Imperial College London

DrSeanBeevers

Faculty of MedicineSchool of Public Health

Reader in Atmospheric modelling
 
 
 
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Contact

 

s.beevers

 
 
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Location

 

Norfolk PlaceSt Mary's Campus

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Summary

 

Publications

Publication Type
Year
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129 results found

Desouza C, Marsh D, Beevers S, Molden N, Green Det al., 2024, Emissions from the construction sector in the United Kingdom, Emission Control Science and Technology, Vol: 10, Pages: 70-80, ISSN: 2199-3637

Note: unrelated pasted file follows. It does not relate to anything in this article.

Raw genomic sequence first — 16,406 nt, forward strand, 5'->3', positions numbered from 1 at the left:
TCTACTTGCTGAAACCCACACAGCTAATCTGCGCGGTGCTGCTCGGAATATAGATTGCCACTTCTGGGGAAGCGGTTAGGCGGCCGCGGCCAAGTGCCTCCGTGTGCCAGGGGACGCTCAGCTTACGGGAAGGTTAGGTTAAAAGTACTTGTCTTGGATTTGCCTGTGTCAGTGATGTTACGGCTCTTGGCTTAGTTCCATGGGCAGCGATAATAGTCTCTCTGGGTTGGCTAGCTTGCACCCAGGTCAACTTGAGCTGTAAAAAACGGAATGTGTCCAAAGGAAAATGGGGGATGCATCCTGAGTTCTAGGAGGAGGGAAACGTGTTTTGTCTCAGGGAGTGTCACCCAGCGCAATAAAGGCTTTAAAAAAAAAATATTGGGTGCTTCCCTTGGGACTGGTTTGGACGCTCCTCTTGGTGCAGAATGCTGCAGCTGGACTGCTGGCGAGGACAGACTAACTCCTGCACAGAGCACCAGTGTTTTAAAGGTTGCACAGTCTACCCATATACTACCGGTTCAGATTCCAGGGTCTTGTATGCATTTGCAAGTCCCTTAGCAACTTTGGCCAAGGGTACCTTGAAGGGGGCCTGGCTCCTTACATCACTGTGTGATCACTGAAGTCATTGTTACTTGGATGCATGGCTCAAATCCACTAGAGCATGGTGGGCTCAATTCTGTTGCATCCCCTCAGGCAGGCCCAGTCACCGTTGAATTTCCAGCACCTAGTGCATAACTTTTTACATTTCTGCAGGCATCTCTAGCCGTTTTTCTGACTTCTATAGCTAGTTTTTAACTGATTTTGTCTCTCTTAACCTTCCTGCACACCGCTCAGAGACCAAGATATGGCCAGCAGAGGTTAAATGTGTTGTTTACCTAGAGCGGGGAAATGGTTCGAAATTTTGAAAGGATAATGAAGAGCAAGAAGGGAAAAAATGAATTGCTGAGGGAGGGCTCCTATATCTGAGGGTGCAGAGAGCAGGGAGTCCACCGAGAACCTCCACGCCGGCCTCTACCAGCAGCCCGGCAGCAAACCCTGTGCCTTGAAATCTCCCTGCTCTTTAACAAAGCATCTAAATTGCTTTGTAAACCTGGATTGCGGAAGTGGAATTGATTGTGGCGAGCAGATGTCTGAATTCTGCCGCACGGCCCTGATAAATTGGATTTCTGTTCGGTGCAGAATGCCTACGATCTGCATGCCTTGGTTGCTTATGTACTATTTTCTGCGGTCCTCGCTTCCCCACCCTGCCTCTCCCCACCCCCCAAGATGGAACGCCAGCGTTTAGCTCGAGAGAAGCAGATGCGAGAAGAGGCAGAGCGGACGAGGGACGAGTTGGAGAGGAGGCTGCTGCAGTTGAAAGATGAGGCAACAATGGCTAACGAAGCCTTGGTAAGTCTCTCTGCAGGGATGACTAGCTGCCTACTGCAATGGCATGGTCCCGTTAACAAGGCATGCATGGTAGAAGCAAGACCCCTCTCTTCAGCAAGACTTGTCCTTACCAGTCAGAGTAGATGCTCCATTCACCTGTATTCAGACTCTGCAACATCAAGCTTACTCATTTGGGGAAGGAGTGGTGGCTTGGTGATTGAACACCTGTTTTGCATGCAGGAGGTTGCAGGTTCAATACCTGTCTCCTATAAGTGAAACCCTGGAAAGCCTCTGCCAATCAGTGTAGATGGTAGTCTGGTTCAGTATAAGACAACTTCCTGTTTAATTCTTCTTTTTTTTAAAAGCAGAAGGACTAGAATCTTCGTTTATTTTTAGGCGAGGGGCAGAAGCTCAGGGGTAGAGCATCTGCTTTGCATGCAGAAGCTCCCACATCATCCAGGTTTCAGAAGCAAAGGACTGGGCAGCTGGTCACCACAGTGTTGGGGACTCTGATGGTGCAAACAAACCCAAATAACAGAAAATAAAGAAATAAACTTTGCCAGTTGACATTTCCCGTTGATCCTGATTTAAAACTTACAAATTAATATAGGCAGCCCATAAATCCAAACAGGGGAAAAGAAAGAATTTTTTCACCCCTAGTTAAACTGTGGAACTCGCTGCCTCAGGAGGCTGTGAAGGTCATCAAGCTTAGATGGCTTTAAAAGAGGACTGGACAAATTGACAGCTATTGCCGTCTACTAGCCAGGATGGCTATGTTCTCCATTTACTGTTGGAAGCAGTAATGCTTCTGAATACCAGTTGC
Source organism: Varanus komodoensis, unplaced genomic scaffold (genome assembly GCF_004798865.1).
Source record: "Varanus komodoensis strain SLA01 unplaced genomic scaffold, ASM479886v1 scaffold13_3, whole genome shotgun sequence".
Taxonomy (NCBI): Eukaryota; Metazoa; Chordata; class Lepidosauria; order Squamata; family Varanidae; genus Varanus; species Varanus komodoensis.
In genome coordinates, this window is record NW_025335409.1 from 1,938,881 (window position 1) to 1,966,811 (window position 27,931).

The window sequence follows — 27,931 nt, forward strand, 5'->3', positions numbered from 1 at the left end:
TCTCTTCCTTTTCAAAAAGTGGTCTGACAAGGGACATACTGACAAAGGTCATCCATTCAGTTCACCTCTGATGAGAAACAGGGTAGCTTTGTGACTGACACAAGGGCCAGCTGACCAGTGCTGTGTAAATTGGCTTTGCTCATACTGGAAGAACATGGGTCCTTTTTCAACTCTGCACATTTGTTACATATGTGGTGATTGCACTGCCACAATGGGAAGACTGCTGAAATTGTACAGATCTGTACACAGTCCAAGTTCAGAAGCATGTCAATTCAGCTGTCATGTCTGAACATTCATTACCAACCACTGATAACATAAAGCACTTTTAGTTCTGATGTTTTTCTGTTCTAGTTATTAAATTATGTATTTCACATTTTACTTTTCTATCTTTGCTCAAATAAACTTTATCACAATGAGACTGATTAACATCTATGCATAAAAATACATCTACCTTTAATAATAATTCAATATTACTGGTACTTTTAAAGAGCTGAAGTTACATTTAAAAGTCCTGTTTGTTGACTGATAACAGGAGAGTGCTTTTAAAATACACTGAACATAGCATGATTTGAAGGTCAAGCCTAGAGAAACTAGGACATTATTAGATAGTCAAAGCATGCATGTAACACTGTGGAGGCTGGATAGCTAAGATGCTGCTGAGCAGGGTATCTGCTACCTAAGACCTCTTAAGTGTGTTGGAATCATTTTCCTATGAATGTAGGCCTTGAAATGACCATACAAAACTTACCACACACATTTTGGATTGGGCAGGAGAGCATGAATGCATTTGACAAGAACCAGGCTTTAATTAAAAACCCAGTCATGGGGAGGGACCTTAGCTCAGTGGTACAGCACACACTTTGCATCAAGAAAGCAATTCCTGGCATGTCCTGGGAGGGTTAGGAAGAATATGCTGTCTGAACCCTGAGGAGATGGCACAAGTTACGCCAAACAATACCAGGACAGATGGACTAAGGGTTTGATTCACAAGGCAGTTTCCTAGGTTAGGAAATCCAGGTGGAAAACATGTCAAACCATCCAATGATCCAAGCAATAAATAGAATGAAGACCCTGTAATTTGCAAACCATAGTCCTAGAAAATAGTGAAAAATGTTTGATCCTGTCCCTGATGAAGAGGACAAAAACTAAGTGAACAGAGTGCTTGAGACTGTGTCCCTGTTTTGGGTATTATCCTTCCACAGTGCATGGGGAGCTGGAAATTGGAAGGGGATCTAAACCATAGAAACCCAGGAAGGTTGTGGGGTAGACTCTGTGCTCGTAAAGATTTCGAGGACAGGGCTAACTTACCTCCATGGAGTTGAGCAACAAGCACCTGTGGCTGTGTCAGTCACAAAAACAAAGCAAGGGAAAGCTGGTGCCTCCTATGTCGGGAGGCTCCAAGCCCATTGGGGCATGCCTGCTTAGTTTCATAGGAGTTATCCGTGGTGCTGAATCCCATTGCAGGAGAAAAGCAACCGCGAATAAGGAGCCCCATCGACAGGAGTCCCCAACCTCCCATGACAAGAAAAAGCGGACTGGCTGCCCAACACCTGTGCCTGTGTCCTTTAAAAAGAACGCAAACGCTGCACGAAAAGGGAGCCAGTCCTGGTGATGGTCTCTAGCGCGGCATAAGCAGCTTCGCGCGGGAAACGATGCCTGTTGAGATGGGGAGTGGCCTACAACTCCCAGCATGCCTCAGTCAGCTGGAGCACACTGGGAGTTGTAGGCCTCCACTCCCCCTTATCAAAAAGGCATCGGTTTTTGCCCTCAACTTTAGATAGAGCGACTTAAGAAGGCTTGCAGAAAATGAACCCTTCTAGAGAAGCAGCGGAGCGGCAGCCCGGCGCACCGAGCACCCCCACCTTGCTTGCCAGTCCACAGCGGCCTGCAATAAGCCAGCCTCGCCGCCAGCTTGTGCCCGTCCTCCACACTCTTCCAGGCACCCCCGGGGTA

The UK national atmospheric emissions inventory estimates of construction industry emissions use a top-down approach, based on fuel consumption and employment. It estimates that the sector is the 2nd largest emitter of PM2.5 (14%) and 4th largest emitter of NOX (7%). In this study, we have adopted a bottom-up approach to assess emissions of NOX from the sector and show that emissions are 39% higher than the existing estimates. By developing a novel fleet turnover model to predict the population and emission standard of construction machinery up to 2025, we demonstrate a significant shift in the quantity and types of machines used. The overall uncertainty of the model was calculated to be 55%. Applying the estimated uncertainties to the model, in 2018, the non-road mobile machinery fleet in the UK emitted 36.6 ± 10.0 kilo-tonnes of NOX, whilst the NAEI estimated 33.2 kilo-tonnes for the same sector. For the subsequent years 2019 and 2020, the NAEI estimate was within the model’s uncertainty prediction—28.0 kilo-tonnes compared with 32.7 ± 8.9 kilo-tonnes for 2019 and 23.2 kilo-tonnes compared with 29.5 ± 8.1 kilo-tonnes for 2020. Overall, the size of the non-road mobile machinery fleet in the UK is predicted to reduce by 4% in 2025 compared to 2018. Furthermore, the introduction of Stages IV and V emission regulations for new machines will lead to a 58% reduction in fleet NOX emissions over the same period. These emission regulations are targeted at the larger, more polluting machines, with smaller machines not required to meet tighter emissions standards under Stage V. As a result, mini-excavators are the most common machines and consequently become the dominant source of NOX emissions from the fleet, contributing 55% in 2025. Therefore, tighter emissions regulations, or the uptake of battery power in the form of electrification, for these small machines would yield significant emissions redu